A Robinson R22 helicopter collided with terrain when it likely encountered a downdraft with insufficient height to recover while unnecessarily flying at low level through the Northern Territory’s MacDonnell Ranges in Australia, an Australian Transport Safety Bureau (ATSB) investigation has found.
The R22 had departed a cattle station’s homestead’s helipad to inspect bore sites and then assist with the recovery of a vehicle at Quartz Hill. After completing a bore inspection, the helicopter took-off and was levelled off at 150 feet above ground level, which was below the peaks of the surrounding terrain as it tracked into the MacDonnell Ranges to continue towards Quartz Hill.
Shortly after entering the MacDonnell Ranges, the R22 collided with the ground on a downslope, about 125 kilometres east of Alice Springs. The helicopter’s last recorded data point indicated it was at about 142 feet above ground level with an estimated ground speed of about 79 knots. The pilot sustained fatal injuries and the passenger was seriously injured.
ATSB analysis of the helicopter’s GPS data and other available evidence suggested the pilot was likely operating the helicopter at low level and possibly contour flying. For the prevailing winds, the helicopter’s final track placed it on the lee side of higher ground. Bureau of Meteorology analysis indicated that broadscale moderate turbulence was especially likely at the time of the accident in the lee of the ranges and as a result of stronger upper winds mixing with lower winds.
ATSB director transport safety, Dr. Stuart Godley, said the investigation determined it was very likely the pilot was operating at low-level when the helicopter encountered a downdraft with insufficient height to recover, leading to the collision with terrain.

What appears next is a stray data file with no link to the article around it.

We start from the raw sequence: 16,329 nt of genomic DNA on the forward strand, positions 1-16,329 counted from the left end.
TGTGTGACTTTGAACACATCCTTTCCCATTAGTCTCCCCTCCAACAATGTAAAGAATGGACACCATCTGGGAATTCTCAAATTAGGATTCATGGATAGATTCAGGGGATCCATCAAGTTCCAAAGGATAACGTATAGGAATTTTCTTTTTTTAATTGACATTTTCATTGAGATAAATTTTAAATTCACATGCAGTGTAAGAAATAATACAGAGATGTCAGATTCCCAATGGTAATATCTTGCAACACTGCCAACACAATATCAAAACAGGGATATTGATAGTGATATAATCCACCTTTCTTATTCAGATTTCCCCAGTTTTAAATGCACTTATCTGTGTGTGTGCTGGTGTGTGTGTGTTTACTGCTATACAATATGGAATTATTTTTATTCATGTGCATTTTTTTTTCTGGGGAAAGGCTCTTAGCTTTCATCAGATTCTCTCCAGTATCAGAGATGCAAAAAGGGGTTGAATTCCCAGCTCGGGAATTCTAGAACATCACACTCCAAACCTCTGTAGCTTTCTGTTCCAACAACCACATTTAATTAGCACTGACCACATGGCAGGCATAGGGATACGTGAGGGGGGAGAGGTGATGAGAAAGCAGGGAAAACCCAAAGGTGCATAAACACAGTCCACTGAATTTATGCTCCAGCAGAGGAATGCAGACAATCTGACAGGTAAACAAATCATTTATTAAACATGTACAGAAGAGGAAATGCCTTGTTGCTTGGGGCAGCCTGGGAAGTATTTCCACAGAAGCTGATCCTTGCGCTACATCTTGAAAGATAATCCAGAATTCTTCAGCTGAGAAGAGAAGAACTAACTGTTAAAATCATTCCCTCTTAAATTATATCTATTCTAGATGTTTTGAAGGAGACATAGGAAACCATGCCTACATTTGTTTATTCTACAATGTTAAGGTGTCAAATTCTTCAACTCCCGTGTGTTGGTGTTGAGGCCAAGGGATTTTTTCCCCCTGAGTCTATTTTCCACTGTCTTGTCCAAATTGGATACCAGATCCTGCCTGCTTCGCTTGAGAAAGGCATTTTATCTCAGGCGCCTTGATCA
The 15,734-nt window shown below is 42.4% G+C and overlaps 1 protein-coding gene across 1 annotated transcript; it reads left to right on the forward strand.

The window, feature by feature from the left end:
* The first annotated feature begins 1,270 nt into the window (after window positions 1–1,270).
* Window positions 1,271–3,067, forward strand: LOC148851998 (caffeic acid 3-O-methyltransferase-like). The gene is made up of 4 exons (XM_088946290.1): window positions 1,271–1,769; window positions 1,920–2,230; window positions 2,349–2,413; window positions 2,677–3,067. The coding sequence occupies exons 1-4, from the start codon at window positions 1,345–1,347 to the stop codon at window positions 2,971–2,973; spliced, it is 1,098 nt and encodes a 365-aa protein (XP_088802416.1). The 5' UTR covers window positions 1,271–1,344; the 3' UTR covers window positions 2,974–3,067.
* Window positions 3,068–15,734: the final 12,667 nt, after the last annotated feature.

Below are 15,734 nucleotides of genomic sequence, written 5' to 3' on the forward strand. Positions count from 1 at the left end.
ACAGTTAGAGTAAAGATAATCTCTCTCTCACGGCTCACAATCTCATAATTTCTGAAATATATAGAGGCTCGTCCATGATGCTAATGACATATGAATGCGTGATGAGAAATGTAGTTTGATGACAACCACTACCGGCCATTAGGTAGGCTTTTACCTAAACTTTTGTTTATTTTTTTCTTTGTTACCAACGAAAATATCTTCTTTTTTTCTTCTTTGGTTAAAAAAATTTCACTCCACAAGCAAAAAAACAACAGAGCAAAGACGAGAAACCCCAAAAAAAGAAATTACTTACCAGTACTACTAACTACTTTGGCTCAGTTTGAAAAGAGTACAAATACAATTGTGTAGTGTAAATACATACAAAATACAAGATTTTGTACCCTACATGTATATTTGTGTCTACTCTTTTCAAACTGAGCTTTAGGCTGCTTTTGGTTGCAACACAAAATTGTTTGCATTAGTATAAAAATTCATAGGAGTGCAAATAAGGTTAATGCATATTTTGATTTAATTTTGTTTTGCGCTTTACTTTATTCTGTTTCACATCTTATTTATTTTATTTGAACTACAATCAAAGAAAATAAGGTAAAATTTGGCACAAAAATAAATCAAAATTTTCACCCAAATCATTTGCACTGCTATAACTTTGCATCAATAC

“When flying at low altitude there is a lower margin for error for obstacle avoidance. Even if a pilot has been trained and approved to conduct low-level operations it should be avoided when there is no operational need to do so,” Godley said.
The investigation also found a number of other factors that increased risk, including incomplete pre-flight planning, overloading, a forward centre-of-gravity, and the pilot’s elevated blood alcohol level.
“Examination of the pilot’s iPad and iPhone found it was unlikely that flight planning data, such as meteorological information, had been accessed in the lead-up to the flight,” Godley said.
“Thorough pre-flight planning is essential for avoiding hazardous weather conditions. It is not only important to obtain the relevant weather information to develop a mental picture of the conditions that may be encountered, but also to assess and understand how it relates to the planned flight.”
The investigation report also notes that it was very likely that the helicopter was overweight on departure and its centre-of-gravity was beyond the forward limit for the entire flight.
“Weight and balance have the potential to influence aircraft handling characteristics, and so it is critical that the loading remains within the prescribed operating limits for the entire flight,” said Godley. “Otherwise, as the safety margin steadily erodes, even an experienced pilot may not be able to recover from a rapidly developing unsafe condition.”
The report also notes that alcohol was also present in the pilot’s blood at a level capable of impairing performance. However, evidence of previous low flying suggested the pilot’s actions may have been normal behaviour and not influenced by alcohol. Therefore, the investigation could not conclude that the pilot’s elevated level of alcohol contributed to the accident, but considered that it increased the likelihood of risk-taking behaviour and mishandling the helicopter in an emergency.
“This accident is an important reminder that blood alcohol can persist the day after significant alcohol consumption, and the residual effects of alcohol may impair performance, especially in demanding situations,” added Godley.